Ah, Mauritius – it’s high on most people’s wish-lists, with the caveat that a Lottery win might be required first. But no more. These days, if you know where to look, prices in four-star hotels can be downright reasonable and in keeping with the best deals in the Caribbean.
I’m just back from 10 days there, staying in three different resorts: two on Mauritius and one on neighbouring Reunion Island. All were exceptional value (and I’m picky).
Although you will definitely get some winter sun in the Indian Ocean, the chances are pretty high that you’ll get some rain too (albeit warm), so when choosing your resort note that the east coasts of these islands are wetter than the west coasts.
Mauritius doesn’t pretend to have amazing architecture or world-class museums – its offering is of the natural kind: white-sand beaches, impressive flora and birdlife and good hiking, though Reunion offers more on that score.
Mauritians are a joyous fusion of Indian, Creole, Chinese (though declining in numbers) and French Mauritians (tiny in number, but they still dominate the sugar industry).
Call me cynical but I reckon a lot of this bonhomie can be put down to the incredible number of public holidays they enjoy – 15 every year. Cultural diversity is perhaps easier when you’re all partying together.
This was my sixth trip so I was looking for something new and found it in the walking tour by the lovely Shakti Callikan, through her company www.mymoris.mu.
This enterprising local has teamed up with a Belgian anthropologist to offer tours that give you a deeper taste of Mauritius. We ate street food in a local market, explored fascinating neighbourhoods not on any tourist circuit and went to a Buddhist temple hidden on the roof of a multi-storey with absolutely no signage. My idea of a tour.
After the most unwelcome four-day cyclone passed and flights recommenced, we landed in neighbouring Reunion. Volcanic and exciting, 40 per cent of the island is a Unesco World Heritage site.
On an expensive but worthwhile helicopter trip (£250) we flew over highlights of the island including Piton de la Fournaise – the second most active volcano on the planet, conveniently spurting jets of lava.
Reunion has an extraordinary geology, and the landscape explains why so many French visit this charming departement (yes, it’s part of France, in the EU; and you use euros here).
What excites me most about Mauritius, apart from its beaches, is its cultural diversity, and this manifests in great street food and the buzz you only get in a true melting pot.
As to the hotels I recommend both the Beachcomber Victoria and Shandrani. They’re comfortable and offer good value. They have friendly staff, wonderful beaches and pools, a spa, massive beds in air-conditioned rooms and there’s a variety of restaurants. Go all-inclusive to save bar bills. At Shandrani you can even quaff proper champagne (try doing that in the Caribbean for the same price). Its location on a private peninsula probably means that, if pushed, I’d say it’s my favourite of the two.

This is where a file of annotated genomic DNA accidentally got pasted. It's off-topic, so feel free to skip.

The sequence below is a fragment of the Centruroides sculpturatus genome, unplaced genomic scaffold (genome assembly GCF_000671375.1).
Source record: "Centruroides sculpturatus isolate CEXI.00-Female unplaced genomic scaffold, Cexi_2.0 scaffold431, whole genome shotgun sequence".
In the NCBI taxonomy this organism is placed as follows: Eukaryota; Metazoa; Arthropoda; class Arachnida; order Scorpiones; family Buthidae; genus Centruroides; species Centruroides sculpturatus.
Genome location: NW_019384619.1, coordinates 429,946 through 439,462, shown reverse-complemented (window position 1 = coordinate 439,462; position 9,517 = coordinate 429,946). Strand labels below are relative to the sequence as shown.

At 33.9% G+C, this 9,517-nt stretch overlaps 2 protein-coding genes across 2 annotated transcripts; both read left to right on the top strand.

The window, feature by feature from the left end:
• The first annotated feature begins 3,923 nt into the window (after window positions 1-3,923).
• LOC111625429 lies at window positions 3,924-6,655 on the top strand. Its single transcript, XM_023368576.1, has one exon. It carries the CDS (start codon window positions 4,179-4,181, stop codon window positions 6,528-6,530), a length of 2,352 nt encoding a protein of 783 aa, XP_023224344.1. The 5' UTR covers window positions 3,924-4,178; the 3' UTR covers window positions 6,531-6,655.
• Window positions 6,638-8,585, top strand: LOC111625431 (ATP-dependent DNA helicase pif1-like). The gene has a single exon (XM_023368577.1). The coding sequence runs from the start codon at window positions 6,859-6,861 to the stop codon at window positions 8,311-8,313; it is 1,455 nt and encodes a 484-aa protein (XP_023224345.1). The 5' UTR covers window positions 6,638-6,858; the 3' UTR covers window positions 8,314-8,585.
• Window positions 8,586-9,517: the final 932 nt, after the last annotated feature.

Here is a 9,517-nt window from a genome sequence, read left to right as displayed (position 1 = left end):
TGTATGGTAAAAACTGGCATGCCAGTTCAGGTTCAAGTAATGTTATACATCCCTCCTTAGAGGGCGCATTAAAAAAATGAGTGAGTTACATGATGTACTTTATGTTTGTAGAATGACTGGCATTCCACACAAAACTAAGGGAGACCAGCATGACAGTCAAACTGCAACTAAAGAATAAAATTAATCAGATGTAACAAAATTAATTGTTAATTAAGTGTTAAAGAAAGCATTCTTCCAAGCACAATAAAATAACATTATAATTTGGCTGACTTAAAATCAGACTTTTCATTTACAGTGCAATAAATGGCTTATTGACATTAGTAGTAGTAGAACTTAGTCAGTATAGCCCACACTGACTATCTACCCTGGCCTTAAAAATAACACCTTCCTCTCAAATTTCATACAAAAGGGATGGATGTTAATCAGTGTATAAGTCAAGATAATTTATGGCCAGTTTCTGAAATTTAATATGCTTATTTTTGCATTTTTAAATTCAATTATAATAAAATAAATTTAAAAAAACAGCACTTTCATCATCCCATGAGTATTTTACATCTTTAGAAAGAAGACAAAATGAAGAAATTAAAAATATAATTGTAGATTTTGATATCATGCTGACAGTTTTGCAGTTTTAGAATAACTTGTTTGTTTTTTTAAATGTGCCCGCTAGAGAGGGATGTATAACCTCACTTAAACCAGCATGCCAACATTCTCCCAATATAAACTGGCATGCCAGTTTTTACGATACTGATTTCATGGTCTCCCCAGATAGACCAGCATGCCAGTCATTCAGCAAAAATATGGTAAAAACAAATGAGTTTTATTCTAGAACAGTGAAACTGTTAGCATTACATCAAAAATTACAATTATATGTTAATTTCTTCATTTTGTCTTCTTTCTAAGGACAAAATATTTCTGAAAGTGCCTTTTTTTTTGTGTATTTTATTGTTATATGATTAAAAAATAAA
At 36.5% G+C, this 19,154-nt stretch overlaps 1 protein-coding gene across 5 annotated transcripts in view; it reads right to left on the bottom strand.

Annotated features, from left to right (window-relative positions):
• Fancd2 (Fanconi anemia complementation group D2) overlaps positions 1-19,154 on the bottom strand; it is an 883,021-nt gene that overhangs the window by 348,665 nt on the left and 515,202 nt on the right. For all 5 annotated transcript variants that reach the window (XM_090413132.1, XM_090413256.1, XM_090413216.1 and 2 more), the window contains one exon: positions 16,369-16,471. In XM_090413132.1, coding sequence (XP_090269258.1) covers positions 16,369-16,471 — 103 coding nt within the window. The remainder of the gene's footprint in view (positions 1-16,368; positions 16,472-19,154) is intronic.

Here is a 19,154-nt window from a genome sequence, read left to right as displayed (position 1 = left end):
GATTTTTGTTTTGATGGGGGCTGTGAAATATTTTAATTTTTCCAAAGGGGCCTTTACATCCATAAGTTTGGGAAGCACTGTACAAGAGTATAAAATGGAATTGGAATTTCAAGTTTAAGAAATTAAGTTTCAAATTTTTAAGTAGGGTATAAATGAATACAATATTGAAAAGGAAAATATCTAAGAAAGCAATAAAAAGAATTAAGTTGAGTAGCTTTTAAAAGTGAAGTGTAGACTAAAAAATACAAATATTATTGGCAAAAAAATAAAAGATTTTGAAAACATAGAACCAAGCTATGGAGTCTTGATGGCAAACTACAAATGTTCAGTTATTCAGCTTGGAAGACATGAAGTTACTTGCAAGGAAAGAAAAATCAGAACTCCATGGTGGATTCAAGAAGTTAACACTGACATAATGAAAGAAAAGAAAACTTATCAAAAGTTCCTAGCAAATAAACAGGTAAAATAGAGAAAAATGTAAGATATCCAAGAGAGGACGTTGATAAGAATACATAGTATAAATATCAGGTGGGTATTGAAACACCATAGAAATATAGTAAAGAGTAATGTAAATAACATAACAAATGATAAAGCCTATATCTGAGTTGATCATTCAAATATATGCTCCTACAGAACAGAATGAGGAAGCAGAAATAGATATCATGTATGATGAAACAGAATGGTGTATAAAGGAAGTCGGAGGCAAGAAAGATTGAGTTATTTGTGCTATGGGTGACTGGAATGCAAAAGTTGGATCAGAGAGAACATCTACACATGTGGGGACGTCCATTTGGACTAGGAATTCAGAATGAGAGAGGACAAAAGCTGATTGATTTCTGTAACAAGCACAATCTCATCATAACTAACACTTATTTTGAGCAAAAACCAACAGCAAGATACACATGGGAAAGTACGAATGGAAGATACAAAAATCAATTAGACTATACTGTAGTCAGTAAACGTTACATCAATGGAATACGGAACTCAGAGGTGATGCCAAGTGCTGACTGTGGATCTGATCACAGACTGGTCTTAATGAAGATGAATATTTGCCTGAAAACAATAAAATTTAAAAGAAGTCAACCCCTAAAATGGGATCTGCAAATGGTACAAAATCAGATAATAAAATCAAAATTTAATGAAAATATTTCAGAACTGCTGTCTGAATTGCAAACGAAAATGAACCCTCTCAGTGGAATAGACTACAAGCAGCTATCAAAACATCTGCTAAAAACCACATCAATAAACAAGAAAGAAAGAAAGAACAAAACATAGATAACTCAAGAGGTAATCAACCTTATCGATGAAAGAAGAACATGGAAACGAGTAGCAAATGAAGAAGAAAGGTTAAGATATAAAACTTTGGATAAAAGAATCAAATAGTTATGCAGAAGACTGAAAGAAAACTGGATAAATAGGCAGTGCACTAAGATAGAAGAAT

On Reunion, Lux St Gilles is a natural choice. The staff are exceptionally helpful; the rooms work on every level, you even have your own balcony hammock to swing in. It’s a spacious, very relaxed resort with quality restaurants, a beautiful large pool, and it’s the only hotel on Reunion with its own beach on the coral reef.
Given the 12-hour flight, treat yourself to business class if you can. From late 2017 Air Mauritius will have new planes with better seating and in-flight entertainment, but in the interim their service and executive lounges make all the difference.
Getting there and where to stay
Shandrani Beachcomber Resort and Spa offer seven nights in a superior room on an all-inclusive basis, hotel transfers and economy flights with Air Mauritius from £1620 per person sharing. For their equally impressive Victoria Beachcomber Resort and Spa, a week costs from £1500. Visit beachcombertours.uk or call 01483 445610.
A double room with B&B for two at Lux St Gilles on Reunion starts at £293. Visit luxresorts.com/en/hotel-reunion/luxsaintgilles.
Given the 12 hr flight, treat yourself to Business Class if you can. From late 2017 Air Mauritius will have new planes with even better seating and in-flight entertainment, but in the interim their service and executive lounges make all the difference.
Return economy from Heathrow to Mauritius with Air Mauritius starts from £785 per person including tax. Return economy fares to Reunion via Mauritius start from £837 per person. These fares do not allow a stopover in Mauritius. Fares that allow a stopover in Mauritius you should add around £75 per person. https://www.airmauritius.com/ 0207 434 4375